Thursday, December 21, 2006

Hyun-jin Ryu

You should know this name. It will be in your living room sometime in the near future. I guarantee it. I’m now sure how soon, and I’m not sure in what context, but you will know the name Hyun-jin Ryu.

Let me preface everything I’m writing here by saying that I’m a rank amateur when it comes to the Korean Baseball Organization. The league is a good level of competition, and I check in occasionally to see who’s who and what’s what, but I can’t say I have any firsthand scouting of the league. I don’t know the rules of free agency, contracts, or if the Major Leagues has a special agreement with Korea. That having been said, there’s a good bet you’ll know it when a star is born. That star is Hanwha Eagles rookie Hyun-jin Ryu.

Ryu is a 6’3”, 215 pound left-handed pitcher who captured the KBO rookie of the year and MVP awards at the age of 19, winning the Triple Crown of pitching in the process. He also took home a gold glove and has led his Korean national team to a Bronze medal in the 2006 Asian Games. The young ace graduated from Dongsan High School in Incheon just last year, and jumped directly into the professional ranks despite recovering from what has been described as a “severe elbow injury”, although I can’t read Korean to search for the precise details of that situation.

Hyun-jin’s rookie campaign is noteworthy in the context of minor league pitching, if the KBO is a bit weaker than the Japanese professional competition, and the NPB is generally believed to be a kind of AAAA level. Let’s make the leap of faith that the KBO is AAA, or at worst between AAA and AA. Here are Ryu’s 2006 numbers at that level of play:

30 GS
18-6 record
2.23 ERA
1.046 WHIP
201.2 IP
159 hits
11 HRs
57 runs
50 earned runs
52 BBs
204 Ks
101 pitches per game

Reading into these numbers a bit more closely, Ryu produced a 3.92 K/BB ratio, and a 9.10 K/9 mark. He allowed only 2.32 walks per 9, and 7.1 hits per 9 inning pitched. If this was a guy in the Yankees minor league system, where would he be ranked in terms of future potential? Remember he’s 19 years old, and has excellent size. I think you’d have to put him a close 2nd to Phil Hughes, and probably a top 3 or 4 pitching prospect in the entire sport.

Just to remind you of his age and inexperience, it’s important to note that the Korean team’s 3rd place finish at the Asian Games saw Taiwan place 1st, and Japan 2nd. Taiwan fielded an excellent collection of talent, but the Japanese team was basically a bunch of amateur and industrial league players who spanked Ryu to the tune of 5 runs over 2.1 innings. Combined against Japan and China, Ryu pitched 6.1 innings and gave up 7 runs, 9 hits, 4 walks, and 2 home runs against 6 strikeouts. Not inspiring to say the least. In the end, those games are a blip on the radar for the young left-hander. If he stays away from any further arm trouble, and follows up his historic 2006 with another outstanding season in Korea, you can bet that the Big Leagues will come-a-calling, and soon.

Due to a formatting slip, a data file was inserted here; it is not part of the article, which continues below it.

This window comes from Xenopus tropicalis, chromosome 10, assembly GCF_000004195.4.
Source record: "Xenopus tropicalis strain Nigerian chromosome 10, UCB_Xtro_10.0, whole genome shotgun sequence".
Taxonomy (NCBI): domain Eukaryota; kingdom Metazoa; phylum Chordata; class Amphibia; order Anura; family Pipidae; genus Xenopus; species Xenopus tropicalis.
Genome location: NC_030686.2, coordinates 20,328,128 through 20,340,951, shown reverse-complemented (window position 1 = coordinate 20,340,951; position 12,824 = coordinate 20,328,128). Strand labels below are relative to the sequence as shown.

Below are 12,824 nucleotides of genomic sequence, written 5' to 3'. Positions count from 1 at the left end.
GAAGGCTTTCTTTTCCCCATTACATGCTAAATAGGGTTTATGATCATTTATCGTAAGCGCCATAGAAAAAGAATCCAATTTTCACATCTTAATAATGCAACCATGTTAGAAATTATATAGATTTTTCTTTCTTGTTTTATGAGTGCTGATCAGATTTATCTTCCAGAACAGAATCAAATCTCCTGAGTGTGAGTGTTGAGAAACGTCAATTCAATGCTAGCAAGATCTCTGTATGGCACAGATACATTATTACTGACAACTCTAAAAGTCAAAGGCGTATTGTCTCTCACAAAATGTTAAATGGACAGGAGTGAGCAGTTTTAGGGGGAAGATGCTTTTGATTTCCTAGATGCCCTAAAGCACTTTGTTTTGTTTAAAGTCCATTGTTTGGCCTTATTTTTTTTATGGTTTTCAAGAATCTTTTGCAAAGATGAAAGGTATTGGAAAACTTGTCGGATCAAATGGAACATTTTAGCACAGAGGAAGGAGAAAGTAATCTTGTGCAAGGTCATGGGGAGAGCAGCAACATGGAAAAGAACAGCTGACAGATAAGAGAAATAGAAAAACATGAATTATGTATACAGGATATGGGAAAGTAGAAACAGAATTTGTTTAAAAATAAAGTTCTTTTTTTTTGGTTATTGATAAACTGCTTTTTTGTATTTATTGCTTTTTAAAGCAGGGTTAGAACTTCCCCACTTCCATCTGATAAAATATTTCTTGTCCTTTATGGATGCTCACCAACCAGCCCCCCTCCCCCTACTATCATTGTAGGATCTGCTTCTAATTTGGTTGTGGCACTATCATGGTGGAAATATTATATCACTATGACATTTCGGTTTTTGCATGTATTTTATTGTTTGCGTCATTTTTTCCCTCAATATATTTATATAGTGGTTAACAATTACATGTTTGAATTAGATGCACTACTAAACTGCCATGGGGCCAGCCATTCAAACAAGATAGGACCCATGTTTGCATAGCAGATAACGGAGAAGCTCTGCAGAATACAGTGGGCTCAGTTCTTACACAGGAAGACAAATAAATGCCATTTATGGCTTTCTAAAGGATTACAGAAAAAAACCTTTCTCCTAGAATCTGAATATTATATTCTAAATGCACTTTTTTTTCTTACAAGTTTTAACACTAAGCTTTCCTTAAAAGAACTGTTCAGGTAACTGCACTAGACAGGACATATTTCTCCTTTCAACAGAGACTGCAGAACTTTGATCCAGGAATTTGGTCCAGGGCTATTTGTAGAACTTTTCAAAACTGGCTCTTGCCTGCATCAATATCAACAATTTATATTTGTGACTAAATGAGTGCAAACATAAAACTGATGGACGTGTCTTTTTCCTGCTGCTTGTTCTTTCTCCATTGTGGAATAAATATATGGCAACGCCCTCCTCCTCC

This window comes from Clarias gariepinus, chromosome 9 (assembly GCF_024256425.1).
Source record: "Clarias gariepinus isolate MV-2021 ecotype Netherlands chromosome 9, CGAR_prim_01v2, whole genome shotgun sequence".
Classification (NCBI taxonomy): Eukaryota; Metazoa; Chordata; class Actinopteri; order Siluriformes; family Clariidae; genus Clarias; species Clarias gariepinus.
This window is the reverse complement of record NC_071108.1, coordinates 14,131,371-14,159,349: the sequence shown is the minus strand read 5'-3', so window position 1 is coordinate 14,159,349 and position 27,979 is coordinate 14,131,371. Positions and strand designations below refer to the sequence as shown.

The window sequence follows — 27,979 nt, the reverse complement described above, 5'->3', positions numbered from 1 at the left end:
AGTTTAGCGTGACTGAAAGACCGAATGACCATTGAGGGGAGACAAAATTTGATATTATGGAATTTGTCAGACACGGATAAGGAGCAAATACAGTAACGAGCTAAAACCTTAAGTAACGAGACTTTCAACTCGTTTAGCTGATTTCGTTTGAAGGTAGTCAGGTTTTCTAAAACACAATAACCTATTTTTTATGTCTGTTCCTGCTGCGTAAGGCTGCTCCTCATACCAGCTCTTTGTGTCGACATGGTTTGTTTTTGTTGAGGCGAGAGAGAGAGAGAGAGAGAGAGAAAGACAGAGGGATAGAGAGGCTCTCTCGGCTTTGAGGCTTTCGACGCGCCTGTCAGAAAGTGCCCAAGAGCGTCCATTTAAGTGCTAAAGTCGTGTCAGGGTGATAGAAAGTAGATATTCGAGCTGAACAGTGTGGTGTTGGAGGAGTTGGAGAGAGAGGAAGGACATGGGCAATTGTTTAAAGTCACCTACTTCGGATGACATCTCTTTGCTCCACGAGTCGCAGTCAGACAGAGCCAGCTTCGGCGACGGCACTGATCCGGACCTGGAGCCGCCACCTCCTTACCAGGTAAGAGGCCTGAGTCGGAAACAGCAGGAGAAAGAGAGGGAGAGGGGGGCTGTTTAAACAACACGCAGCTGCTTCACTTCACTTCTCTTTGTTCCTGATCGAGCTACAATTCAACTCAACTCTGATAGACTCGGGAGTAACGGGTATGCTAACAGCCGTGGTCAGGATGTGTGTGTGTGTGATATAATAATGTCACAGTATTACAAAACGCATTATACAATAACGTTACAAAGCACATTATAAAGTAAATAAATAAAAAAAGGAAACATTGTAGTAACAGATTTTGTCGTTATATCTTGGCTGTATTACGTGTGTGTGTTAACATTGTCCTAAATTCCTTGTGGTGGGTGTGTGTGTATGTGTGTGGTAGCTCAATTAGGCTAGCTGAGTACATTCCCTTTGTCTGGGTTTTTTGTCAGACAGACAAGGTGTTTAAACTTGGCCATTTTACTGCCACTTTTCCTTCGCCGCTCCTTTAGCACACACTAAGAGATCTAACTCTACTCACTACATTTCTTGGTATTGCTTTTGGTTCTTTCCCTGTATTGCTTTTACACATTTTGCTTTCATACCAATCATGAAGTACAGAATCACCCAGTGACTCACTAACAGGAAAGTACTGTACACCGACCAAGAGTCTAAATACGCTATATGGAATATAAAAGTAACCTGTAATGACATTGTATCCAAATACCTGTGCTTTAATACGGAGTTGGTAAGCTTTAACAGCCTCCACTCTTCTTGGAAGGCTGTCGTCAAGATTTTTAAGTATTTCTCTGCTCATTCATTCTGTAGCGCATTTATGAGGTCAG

I’ll keep my eyes out for more on Hyun-jin Ryu, and you should probably keep that name in the back of your mind as the Yankees make bigger and bigger splashes into international waters…

17 comments:

Mediaj33 said...

Zips Projections


http://www.baseballthinkfactory.org/..._york_yankees/

W@ng projects to 12 wins? Rj predicts to win 19 ballgames next year. lmao.



ZIPS has not a single Yankee breaking a .500 SLG. I find that hard to believe.

thoughts?

Anonymous said...

It is too early to jump to a conclusion,
if Ryu is only at the age of 19,
he still has a long way to go,
as you said he did make a smooth transition to the professional level,
but who knows if it is just a fluke,
we shall see what his future looks like,
but I would suggest you not to give him that high of expectations,
and he is still no Philip Hughes,
that would be a joke if he can rank at the top 5 prospects in the U.S.

singlessss said...

The kid sounds good, and at his age, he should get better. While his numbers are good, they are relative to his league.

What kind of stuff does he have? 90+ mph fastball? What other pitches does he throw and how good/filthy are they?

J-Dub said...

He throws 93-94 mph heavy fastball with movement, and another weapon is exellent 'circle' changeup.
Of course, he has very good control of every ball he throws.
He had Tommy John Surgery when he was junior at high school. This year, as a rookie, he threw 200+ innings (regular season), and then post season & Asian Games. It was not surprisng to see his poor performance in Asian Game. You don't expect too much protection for the young arms in Korea.

Anonymous said...

there was another 19yrs old starting prospect (Gi-Zhou Han) who threw 95+miles.

Hey Mike, Do you anything about this other guy name Gi-Zhou Han? thanks

Anonymous said...

Ryu doesn't have an explosive stuff as Wang, but he was keen pinpoint control and pitches very smart. He mixes his wicked circle-change, 87~91mph fastball, big curve and 2 seamer up. He's more like Igawa than Wang.

I don't know how Ryu will perform next year since he threw TONS of innings this year.

Anonymous said...

Wang doesn't have explosive stuff either,
Wang is a ground ball pitcher.

Mike Plugh said...

I've never seen this kid pitch, but if he'd put up those numbers at AA, Baseball America would have him ranked as a top 3-5 pitching prospect in the entire world. That much I'm sure of.